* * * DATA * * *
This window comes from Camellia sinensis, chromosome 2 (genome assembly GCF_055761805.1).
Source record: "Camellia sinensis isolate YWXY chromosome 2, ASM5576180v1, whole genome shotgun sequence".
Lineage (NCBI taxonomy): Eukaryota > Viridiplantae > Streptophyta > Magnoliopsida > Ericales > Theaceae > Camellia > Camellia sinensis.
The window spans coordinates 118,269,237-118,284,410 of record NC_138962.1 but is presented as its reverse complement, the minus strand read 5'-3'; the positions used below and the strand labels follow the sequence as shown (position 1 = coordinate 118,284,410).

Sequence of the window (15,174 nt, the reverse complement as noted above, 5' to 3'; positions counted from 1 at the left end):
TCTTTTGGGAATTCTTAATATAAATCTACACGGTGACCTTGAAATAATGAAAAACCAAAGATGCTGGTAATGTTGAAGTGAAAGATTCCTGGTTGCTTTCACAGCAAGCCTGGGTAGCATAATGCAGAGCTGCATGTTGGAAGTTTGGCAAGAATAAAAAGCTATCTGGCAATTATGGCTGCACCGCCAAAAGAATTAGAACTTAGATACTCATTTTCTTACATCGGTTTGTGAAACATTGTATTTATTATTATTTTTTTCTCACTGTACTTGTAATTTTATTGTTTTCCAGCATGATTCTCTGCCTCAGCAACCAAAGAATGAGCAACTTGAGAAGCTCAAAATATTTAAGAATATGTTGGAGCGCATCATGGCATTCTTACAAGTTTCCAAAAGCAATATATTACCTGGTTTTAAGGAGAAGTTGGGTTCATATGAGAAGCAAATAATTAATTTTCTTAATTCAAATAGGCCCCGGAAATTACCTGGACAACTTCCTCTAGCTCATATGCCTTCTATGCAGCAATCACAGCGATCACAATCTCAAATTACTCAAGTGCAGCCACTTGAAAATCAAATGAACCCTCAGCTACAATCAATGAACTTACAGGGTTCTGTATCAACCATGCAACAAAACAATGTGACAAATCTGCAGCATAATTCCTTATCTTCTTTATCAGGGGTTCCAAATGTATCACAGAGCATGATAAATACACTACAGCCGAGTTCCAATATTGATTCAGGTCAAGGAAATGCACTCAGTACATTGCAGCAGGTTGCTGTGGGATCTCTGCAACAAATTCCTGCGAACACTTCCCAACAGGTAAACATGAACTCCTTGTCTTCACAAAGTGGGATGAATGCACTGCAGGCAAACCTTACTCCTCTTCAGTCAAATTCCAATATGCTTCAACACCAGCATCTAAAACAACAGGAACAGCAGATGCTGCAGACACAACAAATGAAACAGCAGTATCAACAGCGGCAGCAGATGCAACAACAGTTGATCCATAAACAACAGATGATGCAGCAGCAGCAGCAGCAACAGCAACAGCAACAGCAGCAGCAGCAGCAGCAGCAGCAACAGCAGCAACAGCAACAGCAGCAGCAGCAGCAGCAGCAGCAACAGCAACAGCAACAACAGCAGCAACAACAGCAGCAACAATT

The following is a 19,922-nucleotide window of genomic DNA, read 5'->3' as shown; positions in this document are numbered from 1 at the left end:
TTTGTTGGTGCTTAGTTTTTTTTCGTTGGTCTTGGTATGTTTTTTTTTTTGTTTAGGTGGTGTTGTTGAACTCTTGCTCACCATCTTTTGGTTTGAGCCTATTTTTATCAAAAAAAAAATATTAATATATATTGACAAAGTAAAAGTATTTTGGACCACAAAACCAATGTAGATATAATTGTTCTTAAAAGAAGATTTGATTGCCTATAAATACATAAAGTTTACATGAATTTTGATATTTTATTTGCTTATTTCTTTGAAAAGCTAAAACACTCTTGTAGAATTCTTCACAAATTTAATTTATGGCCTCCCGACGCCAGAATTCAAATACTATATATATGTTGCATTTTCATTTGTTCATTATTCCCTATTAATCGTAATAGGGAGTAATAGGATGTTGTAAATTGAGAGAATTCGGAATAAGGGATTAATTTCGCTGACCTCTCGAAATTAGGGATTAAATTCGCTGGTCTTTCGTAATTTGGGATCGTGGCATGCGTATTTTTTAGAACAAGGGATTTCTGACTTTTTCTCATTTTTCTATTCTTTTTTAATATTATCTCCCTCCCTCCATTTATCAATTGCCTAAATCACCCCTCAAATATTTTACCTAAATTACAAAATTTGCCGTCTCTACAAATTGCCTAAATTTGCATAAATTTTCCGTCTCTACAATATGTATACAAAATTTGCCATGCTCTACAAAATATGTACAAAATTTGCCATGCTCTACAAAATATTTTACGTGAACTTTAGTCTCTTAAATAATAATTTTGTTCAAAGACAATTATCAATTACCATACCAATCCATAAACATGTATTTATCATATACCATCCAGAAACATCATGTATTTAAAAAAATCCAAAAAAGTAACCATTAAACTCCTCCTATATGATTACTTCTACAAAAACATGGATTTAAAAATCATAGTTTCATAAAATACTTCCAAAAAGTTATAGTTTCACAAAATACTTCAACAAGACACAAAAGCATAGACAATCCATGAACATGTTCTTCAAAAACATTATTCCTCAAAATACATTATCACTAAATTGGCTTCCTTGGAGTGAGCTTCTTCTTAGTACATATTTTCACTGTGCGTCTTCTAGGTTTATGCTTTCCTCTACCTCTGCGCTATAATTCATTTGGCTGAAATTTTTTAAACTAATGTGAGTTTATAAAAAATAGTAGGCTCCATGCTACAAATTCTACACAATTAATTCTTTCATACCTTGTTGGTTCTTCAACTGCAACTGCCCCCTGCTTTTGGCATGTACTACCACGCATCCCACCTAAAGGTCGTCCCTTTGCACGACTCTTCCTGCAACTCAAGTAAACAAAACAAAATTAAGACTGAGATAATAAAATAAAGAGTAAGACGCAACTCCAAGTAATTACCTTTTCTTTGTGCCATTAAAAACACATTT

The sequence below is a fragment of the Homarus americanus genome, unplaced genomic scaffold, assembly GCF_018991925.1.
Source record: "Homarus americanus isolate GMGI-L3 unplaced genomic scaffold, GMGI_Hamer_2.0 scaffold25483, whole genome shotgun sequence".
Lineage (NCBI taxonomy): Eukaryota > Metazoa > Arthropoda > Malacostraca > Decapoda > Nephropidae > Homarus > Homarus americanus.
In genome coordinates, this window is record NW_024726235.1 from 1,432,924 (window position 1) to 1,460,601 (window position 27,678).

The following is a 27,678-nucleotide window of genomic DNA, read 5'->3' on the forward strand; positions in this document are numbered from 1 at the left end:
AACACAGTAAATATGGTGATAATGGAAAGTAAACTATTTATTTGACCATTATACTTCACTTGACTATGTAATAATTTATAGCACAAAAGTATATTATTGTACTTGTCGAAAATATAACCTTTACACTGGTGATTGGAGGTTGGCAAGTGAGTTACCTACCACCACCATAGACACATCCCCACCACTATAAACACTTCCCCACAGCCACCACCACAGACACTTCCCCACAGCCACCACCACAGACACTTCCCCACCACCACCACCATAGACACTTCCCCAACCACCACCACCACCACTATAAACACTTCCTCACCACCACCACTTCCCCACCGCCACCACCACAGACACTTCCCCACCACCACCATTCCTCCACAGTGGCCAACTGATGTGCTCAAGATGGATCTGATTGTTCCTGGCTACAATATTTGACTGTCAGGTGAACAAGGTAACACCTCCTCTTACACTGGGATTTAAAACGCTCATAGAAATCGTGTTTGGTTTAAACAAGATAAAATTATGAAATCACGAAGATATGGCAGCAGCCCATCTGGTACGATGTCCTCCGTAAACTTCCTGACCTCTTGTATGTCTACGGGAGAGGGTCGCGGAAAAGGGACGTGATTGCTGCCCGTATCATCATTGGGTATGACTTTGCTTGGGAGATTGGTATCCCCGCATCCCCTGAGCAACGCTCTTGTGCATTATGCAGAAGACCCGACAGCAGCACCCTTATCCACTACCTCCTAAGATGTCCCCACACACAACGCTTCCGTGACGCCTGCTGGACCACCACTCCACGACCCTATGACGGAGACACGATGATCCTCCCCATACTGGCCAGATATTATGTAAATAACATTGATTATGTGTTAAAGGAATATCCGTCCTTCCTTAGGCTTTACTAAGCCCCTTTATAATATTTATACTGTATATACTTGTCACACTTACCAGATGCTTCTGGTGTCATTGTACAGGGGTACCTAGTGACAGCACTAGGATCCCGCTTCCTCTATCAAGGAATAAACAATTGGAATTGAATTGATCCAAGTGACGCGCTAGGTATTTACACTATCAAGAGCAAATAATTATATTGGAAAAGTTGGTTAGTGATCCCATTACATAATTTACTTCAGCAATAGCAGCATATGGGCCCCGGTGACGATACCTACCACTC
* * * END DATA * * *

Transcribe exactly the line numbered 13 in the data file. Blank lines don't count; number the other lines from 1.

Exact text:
The following is a 27,678-nucleotide window of genomic DNA, read 5'->3' on the forward strand; positions in this document are numbered from 1 at the left end: